The USS Valley Forge (CV-45) was an Essex-class aircraft carrier serving the United States Navy from the late 1940s through the Vietnam era. She was commissioned in November 1946 under the command of Captain John W. Harris.
Valley Forge was built at the Philadelphia Naval Shipyard after her construction was financed by a war bond drive among the citizens of that city. The keel was laid in September 1944 and the nearly-complete vessel hit the water the following July. She was equipped with four geared turbines from Westinghouse, which were powered by eight boilers supplied by Babcock & Wilcox (now part of Siemens AG).
When she was launched, she measured 888 feet in length and 147 feet across the flight deck, displacing over 27,000 tons. She carried a crew of approximately 3800 officers and seamen in addition to pilots and crew for up to 100 aircraft.
Repairs and Upgrades
As is normal with new vessels, Valley Forge returned to Philadelphia after her shakedown trials in the Gulf of Mexico for final adjustments and repairs. Following extensive service in Korea, Valley Forge underwent long-deferred maintenance in San Diego in the fall of 1953. After a transfer to NS Norfolk, she underwent conversion into an anti-submarine warfare vessel and was redesignated CVS-45.
In 1961, her career as an aircraft carrier ended when she entered the Norfolk Navy Yard for conversion into an Amphibious Assault Ship. She was again redesignated as LPH-8 in July of that year. Two years later, she underwent a seven-month "Fleet Rehabilitation and Modernization (FRAM) overhaul at the Long Beach Naval Shipyard. During this period, she received upgrades to her electronic systems and improved facilities for crew, passengers and equipment (including helicopters).
Valley Forge underwent a major overhaul in 1967 following a number of deployments to the Pacific and Vietnam. A strenuous and difficult combat deployment the following year required another overhaul during the last five months of 1968.
Following retirement, the vessel was sold for scrap to Nicolai Joffre Scrap Metals of Beverly Hills in October 1971.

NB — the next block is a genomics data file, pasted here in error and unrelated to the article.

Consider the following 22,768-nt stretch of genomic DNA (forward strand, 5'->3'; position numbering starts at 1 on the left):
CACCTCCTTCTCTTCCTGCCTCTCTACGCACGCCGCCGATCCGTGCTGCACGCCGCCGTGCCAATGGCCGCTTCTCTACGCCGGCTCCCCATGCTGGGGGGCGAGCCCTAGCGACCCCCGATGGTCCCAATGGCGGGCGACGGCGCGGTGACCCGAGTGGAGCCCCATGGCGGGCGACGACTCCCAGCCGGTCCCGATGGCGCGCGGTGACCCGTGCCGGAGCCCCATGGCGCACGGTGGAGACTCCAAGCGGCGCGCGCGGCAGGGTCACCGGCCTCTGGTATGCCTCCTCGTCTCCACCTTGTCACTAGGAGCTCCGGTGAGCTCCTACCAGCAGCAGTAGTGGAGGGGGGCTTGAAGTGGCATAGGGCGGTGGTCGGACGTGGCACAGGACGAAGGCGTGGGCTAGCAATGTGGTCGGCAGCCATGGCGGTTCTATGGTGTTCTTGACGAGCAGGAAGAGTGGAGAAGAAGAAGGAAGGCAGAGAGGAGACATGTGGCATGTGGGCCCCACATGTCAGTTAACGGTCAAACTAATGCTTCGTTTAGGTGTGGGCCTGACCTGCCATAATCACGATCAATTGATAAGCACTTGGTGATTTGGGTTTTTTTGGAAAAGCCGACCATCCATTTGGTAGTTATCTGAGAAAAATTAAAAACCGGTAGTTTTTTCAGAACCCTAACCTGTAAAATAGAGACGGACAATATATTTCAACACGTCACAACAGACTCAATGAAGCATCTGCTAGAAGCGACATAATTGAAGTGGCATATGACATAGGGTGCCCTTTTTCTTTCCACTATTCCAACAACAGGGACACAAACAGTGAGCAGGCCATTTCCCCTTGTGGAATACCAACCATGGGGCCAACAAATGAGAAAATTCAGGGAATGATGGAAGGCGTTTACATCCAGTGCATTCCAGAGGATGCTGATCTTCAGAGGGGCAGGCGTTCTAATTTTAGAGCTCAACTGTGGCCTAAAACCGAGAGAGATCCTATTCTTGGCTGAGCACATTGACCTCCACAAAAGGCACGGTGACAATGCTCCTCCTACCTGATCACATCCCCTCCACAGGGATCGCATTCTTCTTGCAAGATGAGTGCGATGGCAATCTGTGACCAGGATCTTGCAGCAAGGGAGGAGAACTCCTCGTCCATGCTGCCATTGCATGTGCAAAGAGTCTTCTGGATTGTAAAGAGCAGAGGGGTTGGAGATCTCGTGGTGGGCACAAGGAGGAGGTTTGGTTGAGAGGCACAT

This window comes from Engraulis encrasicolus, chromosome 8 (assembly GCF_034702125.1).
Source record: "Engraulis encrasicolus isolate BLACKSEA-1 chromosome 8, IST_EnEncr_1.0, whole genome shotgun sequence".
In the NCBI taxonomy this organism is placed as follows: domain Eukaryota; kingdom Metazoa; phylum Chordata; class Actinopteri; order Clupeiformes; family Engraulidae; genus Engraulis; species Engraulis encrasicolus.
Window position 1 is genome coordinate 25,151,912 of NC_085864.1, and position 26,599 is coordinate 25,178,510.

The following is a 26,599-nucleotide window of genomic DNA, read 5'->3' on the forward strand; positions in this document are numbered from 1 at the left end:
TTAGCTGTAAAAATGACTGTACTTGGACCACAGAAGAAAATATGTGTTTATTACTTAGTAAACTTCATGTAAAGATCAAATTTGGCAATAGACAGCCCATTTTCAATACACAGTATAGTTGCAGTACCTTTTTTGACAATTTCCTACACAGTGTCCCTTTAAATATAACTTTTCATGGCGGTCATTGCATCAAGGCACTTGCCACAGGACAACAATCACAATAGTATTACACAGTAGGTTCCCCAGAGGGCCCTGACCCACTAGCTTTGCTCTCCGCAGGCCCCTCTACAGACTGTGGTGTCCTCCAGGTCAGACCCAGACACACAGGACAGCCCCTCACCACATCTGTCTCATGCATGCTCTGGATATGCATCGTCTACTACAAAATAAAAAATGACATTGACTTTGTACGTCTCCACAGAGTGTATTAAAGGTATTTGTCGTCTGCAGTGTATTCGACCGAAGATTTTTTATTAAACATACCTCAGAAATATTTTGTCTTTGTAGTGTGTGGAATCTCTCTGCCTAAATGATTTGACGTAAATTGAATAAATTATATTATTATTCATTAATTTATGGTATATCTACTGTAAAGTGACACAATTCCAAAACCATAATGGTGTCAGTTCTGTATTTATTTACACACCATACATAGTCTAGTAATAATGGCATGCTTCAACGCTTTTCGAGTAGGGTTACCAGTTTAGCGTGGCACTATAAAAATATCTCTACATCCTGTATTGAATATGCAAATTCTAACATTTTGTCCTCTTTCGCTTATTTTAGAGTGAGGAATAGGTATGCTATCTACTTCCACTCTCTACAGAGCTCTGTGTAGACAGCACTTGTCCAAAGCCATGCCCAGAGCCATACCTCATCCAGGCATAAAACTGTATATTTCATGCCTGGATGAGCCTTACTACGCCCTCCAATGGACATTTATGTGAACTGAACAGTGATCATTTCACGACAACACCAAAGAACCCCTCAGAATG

The carrier's first years in the water were routine; after a training period out of Pearl Harbor and joint maneuvers with the Royal Australian Navy in 1948, Valley Forge continued westward to make a circumnavigation of the globe.
In 1950, Valley Forge was anchored in the port of Hong Kong when hostilities broke out on the Korean peninsula. The initial air strikes of that conflict were launched from the carrier's deck. Valley Forge made a total of three combat deployments to Korea before the cease-fire in 1953.
During the remainder of the 1950s, Valley Forge engaged in exercises involving anti-submarine warfare. In 1957, she was used in experiments that pointed toward what she would eventually become – an amphibious attack vessel. These experiments, called "vertical envelopment," involved the deployment of troops from the ship to the beachhead using helicopters.
In December 1960, Valley Forge was the recovery vessel for the first unmanned Mercury space mission. After being converted to an amphibious assault ship, Valley Forge – now LPH-8 – was posted with the Atlantic Fleet in 1961. That fall, she was deployed off the coast of the Dominican Republic to evacuate US citizens in the wake of the assassination of that country's dictator.
The following summer, then-President John F. Kennedy ordered Valley Forge to Southeast Asia as the political situation in that region began to deteriorate. Over the next several years, Valley Forge was deployed to Vietnam on several occasions. Her career ended after she returned from her last deployment in December 1969. She was decommissioned a month later and after unsuccessful attempts to raise funds to preserve her as a museum, was scrapped.
Asbestos Risk on the USS Valley Forge (CV-45)
Asbestos materials were installed throughout Valley Forge, but there were no unusual accidents aboard the vessel during her quarter-century of service, nor did she sustain any major battle damage during the two major conflicts in which she was involved.
Using asbestos insulation in the construction of all vessels was required by law in the United States in the early 1930s, after a deadly fire on a luxury liner caused the deaths of more than 100 passengers and crew. If asbestos is worn or damaged it becomes friable, which means that the fibers can be broken off and escape into the surrounding air, where they are inhaled or ingested by ship's crew and repair workers, increasing the chances of contracting mesothelioma.
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Friedman, Norman. U.S. Aircraft Carriers: An Illustrated Design History (Annapolis: Naval Institute Press, 1983)
Mooney, James. Dictionary of American Fighting Ships. (Washington DC; Department of the Navy, 1991).